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This information was automatically generated from data provided by MOA: University of British Columbia. It has been standardized to aid in finding and grouping information within the RRN. Accuracy and meaning should be verified from the Data Source tab.


Photo-based work showing a section of the Museum's Great Hall in 1991. Image shows a large house post figure with slave figures crouched in front of it (A50009 d-f), as installed in the Great Hall. Photograph is framed with white painted wood and plexiglas.


Contributions to the funds for this purchase came from the Michael O'Brian Family Foundation, Dr. Robert K. Paterson and Michael Nicoll Yahgulanaas.

Cultural Context

Roy Arden's comments on the Museum of Anthropology series:
"Around 1990 I began to work in earnest on a body of photographs which sought to depict what I have called "the landscape of the economy". My goal was to search the surface of my everyday world in Vancouver for the effects of the larger forces of history and modernity. I was interested in registering both the traces of the past and the abrupt, brutal appearance of the new. I was not interested in a documentary approach but was instead searching for an allegorical Realism. I had noticed in the photographic work of Eugene Atget and Walker Evans how allegory can emerge from careful attention to the real in a way that didn't seem imposed or artificial.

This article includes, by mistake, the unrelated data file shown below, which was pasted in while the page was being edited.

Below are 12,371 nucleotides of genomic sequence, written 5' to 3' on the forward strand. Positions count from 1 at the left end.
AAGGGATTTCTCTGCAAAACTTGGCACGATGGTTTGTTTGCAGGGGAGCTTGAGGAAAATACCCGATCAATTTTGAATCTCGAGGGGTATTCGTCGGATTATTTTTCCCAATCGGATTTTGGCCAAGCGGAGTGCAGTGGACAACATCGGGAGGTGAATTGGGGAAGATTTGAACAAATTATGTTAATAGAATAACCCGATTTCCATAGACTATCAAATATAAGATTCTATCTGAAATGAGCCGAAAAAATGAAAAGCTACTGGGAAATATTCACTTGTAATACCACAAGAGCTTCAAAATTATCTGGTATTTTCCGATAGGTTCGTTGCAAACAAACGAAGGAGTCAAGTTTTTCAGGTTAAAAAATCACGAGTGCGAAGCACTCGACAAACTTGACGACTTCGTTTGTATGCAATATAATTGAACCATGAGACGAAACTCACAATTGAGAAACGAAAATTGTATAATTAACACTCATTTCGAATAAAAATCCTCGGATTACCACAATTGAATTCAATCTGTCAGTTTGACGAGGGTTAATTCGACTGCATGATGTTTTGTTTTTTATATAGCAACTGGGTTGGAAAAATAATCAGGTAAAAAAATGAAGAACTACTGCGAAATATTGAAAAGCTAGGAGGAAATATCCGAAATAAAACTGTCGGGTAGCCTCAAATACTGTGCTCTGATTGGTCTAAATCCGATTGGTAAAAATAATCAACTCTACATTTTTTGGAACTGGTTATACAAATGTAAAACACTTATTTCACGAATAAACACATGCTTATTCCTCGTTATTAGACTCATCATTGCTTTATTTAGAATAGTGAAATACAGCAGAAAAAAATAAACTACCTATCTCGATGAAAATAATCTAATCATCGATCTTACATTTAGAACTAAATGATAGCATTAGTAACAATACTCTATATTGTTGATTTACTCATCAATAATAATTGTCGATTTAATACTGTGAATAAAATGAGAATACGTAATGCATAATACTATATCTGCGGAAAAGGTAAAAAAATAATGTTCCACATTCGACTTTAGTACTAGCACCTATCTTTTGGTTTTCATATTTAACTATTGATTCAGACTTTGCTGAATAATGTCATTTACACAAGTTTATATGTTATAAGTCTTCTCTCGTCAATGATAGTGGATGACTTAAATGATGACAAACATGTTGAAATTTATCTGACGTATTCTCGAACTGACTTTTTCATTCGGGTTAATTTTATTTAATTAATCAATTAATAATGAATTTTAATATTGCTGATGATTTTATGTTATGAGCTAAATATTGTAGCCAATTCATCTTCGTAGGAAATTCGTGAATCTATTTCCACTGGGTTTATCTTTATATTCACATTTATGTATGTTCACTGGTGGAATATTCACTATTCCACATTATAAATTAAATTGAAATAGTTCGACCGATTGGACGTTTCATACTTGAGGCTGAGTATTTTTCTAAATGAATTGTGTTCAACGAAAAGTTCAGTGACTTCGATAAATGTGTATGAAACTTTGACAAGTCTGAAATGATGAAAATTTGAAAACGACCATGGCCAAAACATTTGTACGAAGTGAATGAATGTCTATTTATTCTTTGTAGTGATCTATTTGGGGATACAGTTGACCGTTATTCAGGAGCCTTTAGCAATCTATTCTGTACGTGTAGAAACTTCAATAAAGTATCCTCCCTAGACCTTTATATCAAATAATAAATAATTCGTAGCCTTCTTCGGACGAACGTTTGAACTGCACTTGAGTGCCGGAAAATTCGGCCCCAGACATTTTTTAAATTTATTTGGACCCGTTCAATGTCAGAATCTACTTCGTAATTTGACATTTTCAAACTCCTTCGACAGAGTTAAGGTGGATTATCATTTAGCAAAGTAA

Any artist who wishes to discover and relate something of the story of this place as a human settlement must begin with its first inhabitants. At the MOA, the complicated, problematic history of BC's settlement comes into concentrated focus. I noticed that most photographs I saw of the MOA centred narrowly on the artifacts in an attempt to dramatize them. In my suite of pictures I tried to balance the depiction of the artifacts with a description of the surrounding museum itself with its plaques, stanchions and humidifiers. In one picture a totem pole is seen from the back, showing the supporting metal armature.
My favourite picture shows two students sitting before a group of totem pole sections. They are engaged in intellectual work - thinking. The MOA itself has a difficult task, it is engaged in an endless self-critique, searching for a future beyond paternalism."

Item History

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